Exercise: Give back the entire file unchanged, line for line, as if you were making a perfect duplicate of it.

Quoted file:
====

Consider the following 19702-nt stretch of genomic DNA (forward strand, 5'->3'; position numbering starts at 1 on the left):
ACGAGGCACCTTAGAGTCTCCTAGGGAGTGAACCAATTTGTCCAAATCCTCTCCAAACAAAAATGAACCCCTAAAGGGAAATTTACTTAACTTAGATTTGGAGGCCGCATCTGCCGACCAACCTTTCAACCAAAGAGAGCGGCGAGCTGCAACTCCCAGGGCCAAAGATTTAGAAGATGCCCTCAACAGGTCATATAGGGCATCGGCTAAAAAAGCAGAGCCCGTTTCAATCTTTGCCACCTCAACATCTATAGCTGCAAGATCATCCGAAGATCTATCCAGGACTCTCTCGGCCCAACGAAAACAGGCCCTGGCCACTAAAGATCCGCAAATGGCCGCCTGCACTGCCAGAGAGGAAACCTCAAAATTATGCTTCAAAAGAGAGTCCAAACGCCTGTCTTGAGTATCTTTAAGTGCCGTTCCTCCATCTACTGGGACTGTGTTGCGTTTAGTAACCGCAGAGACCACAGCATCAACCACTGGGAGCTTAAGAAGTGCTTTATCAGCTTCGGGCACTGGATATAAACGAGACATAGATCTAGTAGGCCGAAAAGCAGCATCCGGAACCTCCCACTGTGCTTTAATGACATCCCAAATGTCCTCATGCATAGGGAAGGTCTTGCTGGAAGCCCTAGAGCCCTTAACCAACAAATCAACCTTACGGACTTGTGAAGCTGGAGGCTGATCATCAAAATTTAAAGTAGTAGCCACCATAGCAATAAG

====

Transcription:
Consider the following 19702-nt stretch of genomic DNA (forward strand, 5'->3'; position numbering starts at 1 on the left):
ACGAGGCACCTTAGAGTCTCCTAGGGAGTGAACCAATTTGTCCAAATCCTCTCCAAACAAAAATGAACCCCTAAAGGGAAATTTACTTAACTTAGATTTGGAGGCCGCATCTGCCGACCAACCTTTCAACCAAAGAGAGCGGCGAGCTGCAACTCCCAGGGCCAAAGATTTAGAAGATGCCCTCAACAGGTCATATAGGGCATCGGCTAAAAAAGCAGAGCCCGTTTCAATCTTTGCCACCTCAACATCTATAGCTGCAAGATCATCCGAAGATCTATCCAGGACTCTCTCGGCCCAACGAAAACAGGCCCTGGCCACTAAAGATCCGCAAATGGCCGCCTGCACTGCCAGAGAGGAAACCTCAAAATTATGCTTCAAAAGAGAGTCCAAACGCCTGTCTTGAGTATCTTTAAGTGCCGTTCCTCCATCTACTGGGACTGTGTTGCGTTTAGTAACCGCAGAGACCACAGCATCAACCACTGGGAGCTTAAGAAGTGCTTTATCAGCTTCGGGCACTGGATATAAACGAGACATAGATCTAGTAGGCCGAAAAGCAGCATCCGGAACCTCCCACTGTGCTTTAATGACATCCCAAATGTCCTCATGCATAGGGAAGGTCTTGCTGGAAGCCCTAGAGCCCTTAACCAACAAATCAACCTTACGGACTTGTGAAGCTGGAGGCTGATCATCAAAATTTAAAGTAGTAGCCACCATAGCAATAAG